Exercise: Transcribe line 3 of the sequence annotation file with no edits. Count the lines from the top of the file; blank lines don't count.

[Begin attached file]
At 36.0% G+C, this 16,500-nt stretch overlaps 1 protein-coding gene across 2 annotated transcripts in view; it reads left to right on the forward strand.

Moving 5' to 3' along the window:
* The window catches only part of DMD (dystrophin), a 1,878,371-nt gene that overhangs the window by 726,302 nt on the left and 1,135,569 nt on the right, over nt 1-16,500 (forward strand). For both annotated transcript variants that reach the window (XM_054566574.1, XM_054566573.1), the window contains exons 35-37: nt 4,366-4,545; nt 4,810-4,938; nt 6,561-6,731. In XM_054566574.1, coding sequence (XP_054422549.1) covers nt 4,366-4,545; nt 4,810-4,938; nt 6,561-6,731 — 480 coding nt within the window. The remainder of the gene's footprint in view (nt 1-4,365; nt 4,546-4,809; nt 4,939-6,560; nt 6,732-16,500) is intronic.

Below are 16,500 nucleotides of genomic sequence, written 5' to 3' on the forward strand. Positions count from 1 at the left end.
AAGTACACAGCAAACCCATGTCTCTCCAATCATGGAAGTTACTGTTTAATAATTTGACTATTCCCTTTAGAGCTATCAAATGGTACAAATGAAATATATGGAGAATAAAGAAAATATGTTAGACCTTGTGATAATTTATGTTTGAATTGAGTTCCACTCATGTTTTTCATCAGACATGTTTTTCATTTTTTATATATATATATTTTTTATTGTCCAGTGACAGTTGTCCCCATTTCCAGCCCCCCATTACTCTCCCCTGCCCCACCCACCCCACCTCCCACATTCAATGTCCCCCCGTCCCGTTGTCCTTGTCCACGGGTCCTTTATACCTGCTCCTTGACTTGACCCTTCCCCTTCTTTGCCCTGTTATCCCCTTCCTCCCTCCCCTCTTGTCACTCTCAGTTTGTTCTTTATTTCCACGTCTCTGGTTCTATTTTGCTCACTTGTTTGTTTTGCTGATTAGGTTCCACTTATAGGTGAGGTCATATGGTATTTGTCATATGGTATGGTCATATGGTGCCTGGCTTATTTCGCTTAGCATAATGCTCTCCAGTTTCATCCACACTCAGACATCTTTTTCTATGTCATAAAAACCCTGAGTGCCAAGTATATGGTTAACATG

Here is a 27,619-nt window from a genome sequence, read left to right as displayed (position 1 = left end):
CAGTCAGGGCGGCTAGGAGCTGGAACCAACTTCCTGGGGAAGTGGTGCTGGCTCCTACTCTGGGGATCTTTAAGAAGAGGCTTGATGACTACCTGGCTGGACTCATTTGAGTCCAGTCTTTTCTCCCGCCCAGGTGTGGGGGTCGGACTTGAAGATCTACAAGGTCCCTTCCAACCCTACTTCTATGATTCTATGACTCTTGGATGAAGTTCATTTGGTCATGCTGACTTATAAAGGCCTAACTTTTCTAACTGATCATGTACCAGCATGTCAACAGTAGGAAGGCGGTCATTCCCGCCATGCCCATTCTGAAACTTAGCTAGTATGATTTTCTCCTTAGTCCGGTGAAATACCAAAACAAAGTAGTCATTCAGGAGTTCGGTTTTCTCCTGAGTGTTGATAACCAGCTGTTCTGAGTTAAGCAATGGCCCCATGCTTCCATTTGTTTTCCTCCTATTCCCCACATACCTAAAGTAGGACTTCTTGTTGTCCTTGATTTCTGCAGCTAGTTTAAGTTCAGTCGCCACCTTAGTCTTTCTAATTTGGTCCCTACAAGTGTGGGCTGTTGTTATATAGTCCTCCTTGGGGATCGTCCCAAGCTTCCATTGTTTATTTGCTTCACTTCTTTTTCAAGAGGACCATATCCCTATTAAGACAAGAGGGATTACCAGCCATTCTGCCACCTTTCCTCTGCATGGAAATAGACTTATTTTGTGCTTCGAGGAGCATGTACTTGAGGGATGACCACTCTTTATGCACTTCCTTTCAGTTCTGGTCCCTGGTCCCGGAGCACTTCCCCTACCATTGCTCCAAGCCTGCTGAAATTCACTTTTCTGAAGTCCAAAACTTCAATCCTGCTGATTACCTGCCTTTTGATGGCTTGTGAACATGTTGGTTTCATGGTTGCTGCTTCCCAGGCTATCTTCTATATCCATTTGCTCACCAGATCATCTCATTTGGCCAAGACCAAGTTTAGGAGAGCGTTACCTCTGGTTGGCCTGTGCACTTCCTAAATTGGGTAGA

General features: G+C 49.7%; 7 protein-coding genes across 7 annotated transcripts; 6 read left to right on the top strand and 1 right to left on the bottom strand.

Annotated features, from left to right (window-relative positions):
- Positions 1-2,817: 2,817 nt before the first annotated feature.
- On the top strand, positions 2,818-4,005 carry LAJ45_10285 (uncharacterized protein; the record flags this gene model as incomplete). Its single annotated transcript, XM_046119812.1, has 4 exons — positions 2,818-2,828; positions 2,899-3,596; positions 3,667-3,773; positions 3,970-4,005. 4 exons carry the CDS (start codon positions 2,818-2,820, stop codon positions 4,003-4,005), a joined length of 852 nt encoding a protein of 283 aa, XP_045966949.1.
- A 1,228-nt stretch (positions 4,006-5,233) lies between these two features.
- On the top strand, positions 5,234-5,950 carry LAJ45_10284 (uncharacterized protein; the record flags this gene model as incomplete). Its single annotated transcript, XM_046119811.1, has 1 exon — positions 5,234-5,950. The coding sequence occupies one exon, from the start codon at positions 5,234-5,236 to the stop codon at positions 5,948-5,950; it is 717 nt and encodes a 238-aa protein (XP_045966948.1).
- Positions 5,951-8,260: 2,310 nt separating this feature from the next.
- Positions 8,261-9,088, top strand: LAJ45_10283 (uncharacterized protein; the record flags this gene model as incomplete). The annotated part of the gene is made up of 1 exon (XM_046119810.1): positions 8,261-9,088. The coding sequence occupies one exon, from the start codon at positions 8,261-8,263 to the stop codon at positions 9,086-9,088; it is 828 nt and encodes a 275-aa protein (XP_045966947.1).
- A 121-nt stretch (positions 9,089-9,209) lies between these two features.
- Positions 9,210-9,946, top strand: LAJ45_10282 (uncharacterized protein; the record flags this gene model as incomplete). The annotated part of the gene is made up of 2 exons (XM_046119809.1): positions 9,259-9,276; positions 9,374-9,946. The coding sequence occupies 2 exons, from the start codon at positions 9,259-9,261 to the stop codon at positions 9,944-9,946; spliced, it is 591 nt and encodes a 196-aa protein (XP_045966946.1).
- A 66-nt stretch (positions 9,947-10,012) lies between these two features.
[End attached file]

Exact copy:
* The window catches only part of DMD (dystrophin), a 1,878,371-nt gene that overhangs the window by 726,302 nt on the left and 1,135,569 nt on the right, over nt 1-16,500 (forward strand). For both annotated transcript variants that reach the window (XM_054566574.1, XM_054566573.1), the window contains exons 35-37: nt 4,366-4,545; nt 4,810-4,938; nt 6,561-6,731. In XM_054566574.1, coding sequence (XP_054422549.1) covers nt 4,366-4,545; nt 4,810-4,938; nt 6,561-6,731 — 480 coding nt within the window. The remainder of the gene's footprint in view (nt 1-4,365; nt 4,546-4,809; nt 4,939-6,560; nt 6,732-16,500) is intronic.